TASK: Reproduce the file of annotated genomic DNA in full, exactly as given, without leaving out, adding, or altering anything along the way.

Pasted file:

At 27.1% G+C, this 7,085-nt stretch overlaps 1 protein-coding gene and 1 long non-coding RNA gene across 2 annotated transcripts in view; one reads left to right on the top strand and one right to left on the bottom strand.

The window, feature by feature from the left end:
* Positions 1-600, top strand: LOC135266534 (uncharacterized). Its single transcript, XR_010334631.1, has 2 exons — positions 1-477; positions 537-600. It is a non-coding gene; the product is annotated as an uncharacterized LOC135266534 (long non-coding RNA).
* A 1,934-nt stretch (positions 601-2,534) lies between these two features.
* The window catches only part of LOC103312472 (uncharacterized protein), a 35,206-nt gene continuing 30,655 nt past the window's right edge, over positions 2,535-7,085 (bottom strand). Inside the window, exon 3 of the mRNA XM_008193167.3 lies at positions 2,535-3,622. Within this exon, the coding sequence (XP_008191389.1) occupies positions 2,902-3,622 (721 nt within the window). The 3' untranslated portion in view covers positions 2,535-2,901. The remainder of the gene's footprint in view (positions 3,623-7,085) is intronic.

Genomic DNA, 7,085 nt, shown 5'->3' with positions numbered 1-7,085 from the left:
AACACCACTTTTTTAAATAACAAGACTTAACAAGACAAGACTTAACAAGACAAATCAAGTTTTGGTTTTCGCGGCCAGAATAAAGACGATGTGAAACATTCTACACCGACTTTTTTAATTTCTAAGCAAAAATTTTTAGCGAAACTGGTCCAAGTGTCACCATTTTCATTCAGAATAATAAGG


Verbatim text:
At 27.1% G+C, this 7,085-nt stretch overlaps 1 protein-coding gene and 1 long non-coding RNA gene across 2 annotated transcripts in view; one reads left to right on the top strand and one right to left on the bottom strand.

The window, feature by feature from the left end:
* Positions 1-600, top strand: LOC135266534 (uncharacterized). Its single transcript, XR_010334631.1, has 2 exons — positions 1-477; positions 537-600. It is a non-coding gene; the product is annotated as an uncharacterized LOC135266534 (long non-coding RNA).
* A 1,934-nt stretch (positions 601-2,534) lies between these two features.
* The window catches only part of LOC103312472 (uncharacterized protein), a 35,206-nt gene continuing 30,655 nt past the window's right edge, over positions 2,535-7,085 (bottom strand). Inside the window, exon 3 of the mRNA XM_008193167.3 lies at positions 2,535-3,622. Within this exon, the coding sequence (XP_008191389.1) occupies positions 2,902-3,622 (721 nt within the window). The 3' untranslated portion in view covers positions 2,535-2,901. The remainder of the gene's footprint in view (positions 3,623-7,085) is intronic.

Genomic DNA, 7,085 nt, shown 5'->3' with positions numbered 1-7,085 from the left:
AACACCACTTTTTTAAATAACAAGACTTAACAAGACAAGACTTAACAAGACAAATCAAGTTTTGGTTTTCGCGGCCAGAATAAAGACGATGTGAAACATTCTACACCGACTTTTTTAATTTCTAAGCAAAAATTTTTAGCGAAACTGGTCCAAGTGTCACCATTTTCATTCAGAATAATAAGG